Columbia University has prohibited all university-related undergraduate travel to Nepal following the recent 7.8-magnitude earthquake. Duke University has also restricted travel to Nepal, and Arizona State University has canceled its summer study abroad programs there. SIT Study Abroad is still assessing the situation and expects to make a decision about whether to run its summer program focusing on geoscience in the Himalayas within the next week, according to the vice provost, Priscilla Stone.
Five university presidents have signed on so far to the UN Women’s HeForShe campaign by making specific commitments to improve gender equality within their institutions, Timereported. The University of Hong Kong; the University of Leicester, in the United Kingdom; Nagoya University, in Japan; the University of Waterloo, in Canada; and the University of the Witwatersrand, in South Africa, have all made various pledges to increase the number of women in top administrative positions and/or on the faculty, among other commitments.
In China, many people are proud of waking early, but university students, like their counterparts all over, struggle to get up in the morning. As a result, many campuses are seeing the formation of "wake-up call" clubs, The Wall Street Journalreported. In the clubs, students create phone trees and make sure the other club members get up on time.
Leaders in Singapore are trying to discourage students from enrolling at universities, Bloomberg reported. Speeches by government leaders and articles in local newspapers focus on the value of apprenticeships, and how people can earn a lot of money without a university degree. While Singapore has invested considerably in its universities, officials fear a worker shortage in many industries. The article notes that many parents seem to remain intent on their children earning a degree.
Many scholars whose research might take them to Cuba have cheered the Obama administration's moves to loosen the rules on travel to the country. But professors at public universities in Florida will have to keep waiting. A Florida law bars public university professors or students from travel to any country in the Western hemisphere that is on the U.S. government's list of nations supporting terrorism. Even though President Obama has now removed Cuba from that list, The Miami Herald reported, the board that oversees Florida's universities has asserted that the ban remains in place until there are full diplomatic relations with Cuba. But the Herald reviewed the law and found no such provision. Some faculty members say that the state board is simply trying to block their travel to Cuba.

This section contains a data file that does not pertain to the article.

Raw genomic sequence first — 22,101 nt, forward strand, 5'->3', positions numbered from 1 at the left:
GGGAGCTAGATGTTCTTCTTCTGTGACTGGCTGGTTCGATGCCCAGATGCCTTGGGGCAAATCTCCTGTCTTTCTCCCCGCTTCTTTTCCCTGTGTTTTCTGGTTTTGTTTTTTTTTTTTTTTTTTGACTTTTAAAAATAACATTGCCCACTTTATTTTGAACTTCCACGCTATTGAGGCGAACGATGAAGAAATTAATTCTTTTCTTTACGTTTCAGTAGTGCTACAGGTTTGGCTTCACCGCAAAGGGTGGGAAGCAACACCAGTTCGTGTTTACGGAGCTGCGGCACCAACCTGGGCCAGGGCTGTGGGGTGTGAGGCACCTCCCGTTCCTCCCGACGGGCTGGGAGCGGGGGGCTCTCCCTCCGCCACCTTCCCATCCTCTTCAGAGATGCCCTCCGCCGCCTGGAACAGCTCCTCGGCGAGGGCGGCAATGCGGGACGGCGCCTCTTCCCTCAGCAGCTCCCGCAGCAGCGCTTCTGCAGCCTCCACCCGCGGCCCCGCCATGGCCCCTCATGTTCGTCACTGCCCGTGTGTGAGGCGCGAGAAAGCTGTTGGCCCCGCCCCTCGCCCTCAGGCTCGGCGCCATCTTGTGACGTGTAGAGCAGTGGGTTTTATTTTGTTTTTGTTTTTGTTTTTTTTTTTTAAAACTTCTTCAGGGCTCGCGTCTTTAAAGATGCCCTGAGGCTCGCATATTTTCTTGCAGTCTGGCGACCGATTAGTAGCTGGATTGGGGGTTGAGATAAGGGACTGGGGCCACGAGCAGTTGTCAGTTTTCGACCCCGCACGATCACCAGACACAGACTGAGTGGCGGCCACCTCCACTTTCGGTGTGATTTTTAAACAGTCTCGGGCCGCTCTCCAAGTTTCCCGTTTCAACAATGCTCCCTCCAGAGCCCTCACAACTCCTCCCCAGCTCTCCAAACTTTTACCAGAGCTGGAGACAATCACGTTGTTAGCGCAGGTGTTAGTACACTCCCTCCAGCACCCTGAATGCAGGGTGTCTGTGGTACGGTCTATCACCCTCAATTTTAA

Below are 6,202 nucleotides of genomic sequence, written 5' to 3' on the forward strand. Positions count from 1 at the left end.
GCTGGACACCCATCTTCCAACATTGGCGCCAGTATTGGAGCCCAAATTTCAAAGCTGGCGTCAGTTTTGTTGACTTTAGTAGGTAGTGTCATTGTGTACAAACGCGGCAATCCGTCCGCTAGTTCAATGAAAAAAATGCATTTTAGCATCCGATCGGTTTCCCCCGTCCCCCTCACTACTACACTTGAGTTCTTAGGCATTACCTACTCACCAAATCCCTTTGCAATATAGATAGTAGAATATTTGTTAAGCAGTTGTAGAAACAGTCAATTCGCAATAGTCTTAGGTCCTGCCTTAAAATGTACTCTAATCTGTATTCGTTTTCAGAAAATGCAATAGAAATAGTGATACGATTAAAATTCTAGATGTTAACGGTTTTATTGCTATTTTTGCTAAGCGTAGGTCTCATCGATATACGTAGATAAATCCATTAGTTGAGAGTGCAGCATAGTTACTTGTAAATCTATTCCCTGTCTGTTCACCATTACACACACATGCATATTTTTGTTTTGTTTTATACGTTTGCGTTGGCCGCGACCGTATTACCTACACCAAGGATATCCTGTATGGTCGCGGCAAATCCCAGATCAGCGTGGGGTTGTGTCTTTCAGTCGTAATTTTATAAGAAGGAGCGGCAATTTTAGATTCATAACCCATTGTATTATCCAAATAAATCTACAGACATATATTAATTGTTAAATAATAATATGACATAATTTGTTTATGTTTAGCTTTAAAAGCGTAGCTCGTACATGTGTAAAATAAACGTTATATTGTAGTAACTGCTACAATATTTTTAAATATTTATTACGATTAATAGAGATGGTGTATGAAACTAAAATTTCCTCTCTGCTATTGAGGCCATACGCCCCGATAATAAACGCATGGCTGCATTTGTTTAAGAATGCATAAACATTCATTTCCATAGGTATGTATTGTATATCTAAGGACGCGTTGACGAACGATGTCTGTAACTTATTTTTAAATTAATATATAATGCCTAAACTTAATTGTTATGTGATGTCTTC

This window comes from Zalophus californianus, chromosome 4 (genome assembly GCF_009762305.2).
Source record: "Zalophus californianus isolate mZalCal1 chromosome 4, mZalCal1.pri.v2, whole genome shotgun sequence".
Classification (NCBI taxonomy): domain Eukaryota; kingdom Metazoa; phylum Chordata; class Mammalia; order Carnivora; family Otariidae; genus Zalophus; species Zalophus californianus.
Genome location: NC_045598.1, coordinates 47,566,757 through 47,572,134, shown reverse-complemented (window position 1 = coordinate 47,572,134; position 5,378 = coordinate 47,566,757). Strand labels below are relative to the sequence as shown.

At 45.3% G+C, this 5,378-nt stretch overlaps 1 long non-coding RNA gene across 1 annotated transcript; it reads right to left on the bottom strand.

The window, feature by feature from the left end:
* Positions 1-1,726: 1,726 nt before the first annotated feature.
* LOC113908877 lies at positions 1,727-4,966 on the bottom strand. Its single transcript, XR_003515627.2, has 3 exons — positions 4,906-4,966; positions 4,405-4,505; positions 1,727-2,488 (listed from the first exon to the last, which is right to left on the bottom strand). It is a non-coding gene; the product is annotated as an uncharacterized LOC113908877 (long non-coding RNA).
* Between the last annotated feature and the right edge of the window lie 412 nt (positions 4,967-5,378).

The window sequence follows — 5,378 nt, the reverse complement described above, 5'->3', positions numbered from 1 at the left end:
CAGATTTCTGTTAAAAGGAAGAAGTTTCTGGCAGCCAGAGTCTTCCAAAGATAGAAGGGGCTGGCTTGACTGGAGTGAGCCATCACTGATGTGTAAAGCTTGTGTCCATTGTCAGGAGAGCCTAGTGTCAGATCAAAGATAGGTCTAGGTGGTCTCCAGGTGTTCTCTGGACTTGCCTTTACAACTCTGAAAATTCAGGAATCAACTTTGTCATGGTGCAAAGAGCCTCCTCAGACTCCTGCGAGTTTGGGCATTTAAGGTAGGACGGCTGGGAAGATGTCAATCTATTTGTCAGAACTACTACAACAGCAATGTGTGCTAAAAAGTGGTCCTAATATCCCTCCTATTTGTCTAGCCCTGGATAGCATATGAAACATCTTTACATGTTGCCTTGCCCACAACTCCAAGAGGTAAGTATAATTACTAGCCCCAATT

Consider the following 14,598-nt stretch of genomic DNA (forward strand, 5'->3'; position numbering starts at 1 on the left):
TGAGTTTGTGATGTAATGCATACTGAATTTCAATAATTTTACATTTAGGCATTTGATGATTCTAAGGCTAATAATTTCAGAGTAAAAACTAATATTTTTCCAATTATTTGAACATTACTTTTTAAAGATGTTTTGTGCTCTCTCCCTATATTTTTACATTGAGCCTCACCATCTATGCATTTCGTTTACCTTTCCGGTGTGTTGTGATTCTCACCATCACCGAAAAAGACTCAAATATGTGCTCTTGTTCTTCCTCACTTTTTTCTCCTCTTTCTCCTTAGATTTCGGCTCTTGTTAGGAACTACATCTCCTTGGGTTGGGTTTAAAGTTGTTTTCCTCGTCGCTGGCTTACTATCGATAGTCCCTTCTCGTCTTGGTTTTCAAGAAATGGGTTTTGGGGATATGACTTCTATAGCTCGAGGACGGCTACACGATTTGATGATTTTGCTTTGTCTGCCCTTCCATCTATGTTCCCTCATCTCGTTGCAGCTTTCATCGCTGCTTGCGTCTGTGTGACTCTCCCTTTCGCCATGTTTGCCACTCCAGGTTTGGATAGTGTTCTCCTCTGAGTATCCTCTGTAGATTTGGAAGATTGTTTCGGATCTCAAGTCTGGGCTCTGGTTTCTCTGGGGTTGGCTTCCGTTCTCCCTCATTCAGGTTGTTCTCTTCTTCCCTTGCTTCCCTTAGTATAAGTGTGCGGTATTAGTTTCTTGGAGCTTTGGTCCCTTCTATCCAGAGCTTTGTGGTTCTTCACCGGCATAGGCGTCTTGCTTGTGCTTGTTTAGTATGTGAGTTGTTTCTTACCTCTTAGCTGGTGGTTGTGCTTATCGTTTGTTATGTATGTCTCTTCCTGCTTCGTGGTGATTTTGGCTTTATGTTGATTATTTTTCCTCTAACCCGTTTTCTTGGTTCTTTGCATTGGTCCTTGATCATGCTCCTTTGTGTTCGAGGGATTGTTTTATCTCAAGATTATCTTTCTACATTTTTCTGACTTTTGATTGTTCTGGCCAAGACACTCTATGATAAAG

A new U.S. Department of Homeland Security rule will allow spouses and children of international students to study in the U.S. as long as they are enrolled for less than a full course of study. The amended rule will also remove a cap on the number of designated school officials nominated at any given institution: designated school officials, or DSOs, as they’re called, are tasked with overseeing compliance with U.S. immigration requirements vis-à-vis international students and scholars.
Where There Be Dragons, a study-abroad and gap year program based in Boulder, Colo., and that boasts of rugged outdoor components to its programs, also had students in Nepal. On Twitter, the program said that its students were safe. The Denver Post reported that the program has 25 students and 6 instructors in Nepal.
SIT, formerly the School for International Training, also has students in Nepal and reported that they are all safe. The students are scattered as they are currently in the independent-study portion of their program. An update from SIT noted that while some parents and colleges that have students there have urged the students to return to Katmandu, roads remain dangerous, so the program is following the advice of the U.S. Embassy and encouraging students to stay where they are for now.
According to the Institute of International Education, Nepal is the 16th leading place of origin for international students coming to the United States. In 2013-14, there were 8,155 students from Nepal at American colleges and universities.